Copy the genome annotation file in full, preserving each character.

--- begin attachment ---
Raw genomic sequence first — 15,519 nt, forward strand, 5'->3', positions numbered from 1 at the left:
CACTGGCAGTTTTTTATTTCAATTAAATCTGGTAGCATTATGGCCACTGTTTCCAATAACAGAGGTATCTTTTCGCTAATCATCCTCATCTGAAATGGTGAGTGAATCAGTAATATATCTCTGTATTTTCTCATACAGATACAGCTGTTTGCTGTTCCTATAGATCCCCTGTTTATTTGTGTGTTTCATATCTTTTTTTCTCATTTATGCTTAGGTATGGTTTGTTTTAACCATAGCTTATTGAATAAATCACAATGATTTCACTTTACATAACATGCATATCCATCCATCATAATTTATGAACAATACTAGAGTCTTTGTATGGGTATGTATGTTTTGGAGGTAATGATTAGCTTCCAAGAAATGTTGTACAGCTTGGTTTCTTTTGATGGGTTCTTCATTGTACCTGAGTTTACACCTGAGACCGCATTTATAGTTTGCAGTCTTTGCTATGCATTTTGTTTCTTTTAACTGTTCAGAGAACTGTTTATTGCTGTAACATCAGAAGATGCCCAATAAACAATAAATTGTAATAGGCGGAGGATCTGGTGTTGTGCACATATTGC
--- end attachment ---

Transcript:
Raw genomic sequence first — 15,519 nt, forward strand, 5'->3', positions numbered from 1 at the left:
CACTGGCAGTTTTTTATTTCAATTAAATCTGGTAGCATTATGGCCACTGTTTCCAATAACAGAGGTATCTTTTCGCTAATCATCCTCATCTGAAATGGTGAGTGAATCAGTAATATATCTCTGTATTTTCTCATACAGATACAGCTGTTTGCTGTTCCTATAGATCCCCTGTTTATTTGTGTGTTTCATATCTTTTTTTCTCATTTATGCTTAGGTATGGTTTGTTTTAACCATAGCTTATTGAATAAATCACAATGATTTCACTTTACATAACATGCATATCCATCCATCATAATTTATGAACAATACTAGAGTCTTTGTATGGGTATGTATGTTTTGGAGGTAATGATTAGCTTCCAAGAAATGTTGTACAGCTTGGTTTCTTTTGATGGGTTCTTCATTGTACCTGAGTTTACACCTGAGACCGCATTTATAGTTTGCAGTCTTTGCTATGCATTTTGTTTCTTTTAACTGTTCAGAGAACTGTTTATTGCTGTAACATCAGAAGATGCCCAATAAACAATAAATTGTAATAGGCGGAGGATCTGGTGTTGTGCACATATTGC